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Canada’s 150 Year Celebrations Is Joyous For “White Canadians” But Not So Much Fun For Indigenous Canadians

By Bhupinder Singh Liddar

Canada, this year, is celebrating 150 years of becoming a unified country, forming of a confederation, in 1867. There is regret in the history of this country, much to celebrate now, and a lot to look forward to!

The Confederation is the result of three conferences: in Charlottetown and Quebec City, both in 1864, which produced 70 resolution to give Canada a Constitution and finally in London, England, where British North America Act of Union was passed. The delegates to these conferences were all men and all White. In fact, at these conferences political leaders spoke unashamedly of Canada as “a white man’s country”. No indigenous person was invited, although they had been here, long before the European (French and English) settlers came, and women were absent altogether. Women were granted the right to vote, only in 1918, and the Indigenous people were not allowed to vote until much later, in federal election of 1970!

Most White Canadians (for lack of any other term) are geared up for “150 Years of Celebration”, on July 1. The indigenous people, however, frown upon this celebration, and consider it continuing colonialism, as they were forced off resource-rich and arable land and herded off onto reservations. Many would prefer not to “acknowledge” Canada’s existence for 150 years. According to one Manitoba indigenous leader, Derek Nepinak: “We don’t have a lot to celebrate when it comes to 150 years of assimilation and genocide and marginalization.”

Canada’s Supreme Court Justice Beverley McLachlin acknowledges Canada attempted to commit “cultural genocide” against indigenous peoples, in what she calls the worst stain on Canada’s human rights record.

However, Canada, to its credit, has acknowledged and apologised publicly to various communities to redress wrongs of the past. And, former Prime Minister, Stephen Harper offered a public apology in Canadian Parliament to Indigenous peoples for historic wrongs.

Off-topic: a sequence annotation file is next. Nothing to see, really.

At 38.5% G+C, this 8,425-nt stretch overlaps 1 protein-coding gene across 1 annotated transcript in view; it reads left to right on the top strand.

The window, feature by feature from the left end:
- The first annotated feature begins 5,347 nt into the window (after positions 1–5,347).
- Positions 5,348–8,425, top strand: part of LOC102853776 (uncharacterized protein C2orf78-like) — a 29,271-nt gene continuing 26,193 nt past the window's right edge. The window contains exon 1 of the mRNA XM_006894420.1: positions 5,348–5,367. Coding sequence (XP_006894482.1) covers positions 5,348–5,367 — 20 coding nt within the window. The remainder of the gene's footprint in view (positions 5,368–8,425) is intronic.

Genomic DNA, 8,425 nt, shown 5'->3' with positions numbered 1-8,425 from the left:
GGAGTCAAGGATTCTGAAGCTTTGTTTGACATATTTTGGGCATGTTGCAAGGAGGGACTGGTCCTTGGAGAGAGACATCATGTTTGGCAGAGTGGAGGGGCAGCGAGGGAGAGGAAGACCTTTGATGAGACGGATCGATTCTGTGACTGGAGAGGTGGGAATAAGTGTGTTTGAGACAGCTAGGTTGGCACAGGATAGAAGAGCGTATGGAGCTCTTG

As for the rest of the Canadian population, its largely unaware of history of conquest, and exploitation of indigenous peoples, and of racism against other communities, including Acadians, Chinese, East Indians, Germans, Japanese, and Ukrainians, as it is hardly taught in schools.

In marking Indigenous National Day this week, Prime Minister Justin Trudeau removed the name “Langevin” from the building housing the Prime Minister’s Office, from across Parliament Buildings, in Ottawa. The reason: Sir Hector-Louis Langevin was associated with forced removal of indigenous children from their families and sending them to Christian residential schools. Such progressive and thoughtful moves are bound to encourage reconciliation and harmony. During 2010 Whistler Winter Olympics, Indigenous names were written alongside English names on many sites and roads leading to the venue. In the same vein, foreign names, such as “British Columbia”, associated with colonial heritage need to be considered for change, in the remaking of a new and forward-looking Canada.

However, there is much to celebrate about 150 years of a Canada’s existence as a confederation! Other than the original indigenous peoples, who have lived here for time immemorial, Canada is a country populated by immigrants from around the world, who come seeking refuge from all forms of persecution, economic opportunities, and a promise of a better life. It has become an experiment on how diverse communities can play an equal role in shaping and developing a country. Almost 40,000 Syrian refugees have been settled in Canada since November 2015, when Prime Minister announced Canada will welcome them when most countries were closing doors to them.

The future looks bright and hopeful for a resource-rich country, with a small population of 36 million, a vast land mass country. It is literally a social experiment. It is attempting to create harmony out of diversity by offering equal opportunities to all regardless of race, religion or socio-economic background. Members of all communities are today represented at every level of government, private enterprises and in every other field. Canada is an exemplary country and envy of the world.

Happy celebrations Canada for what you have overcome and achieved, and promise you hold for many in the future!

Bhupinder S. Liddar, is a retired Canadian diplomat and former editor/publisher of “Diplomat & International Canada” magazine. www.liddar.ca

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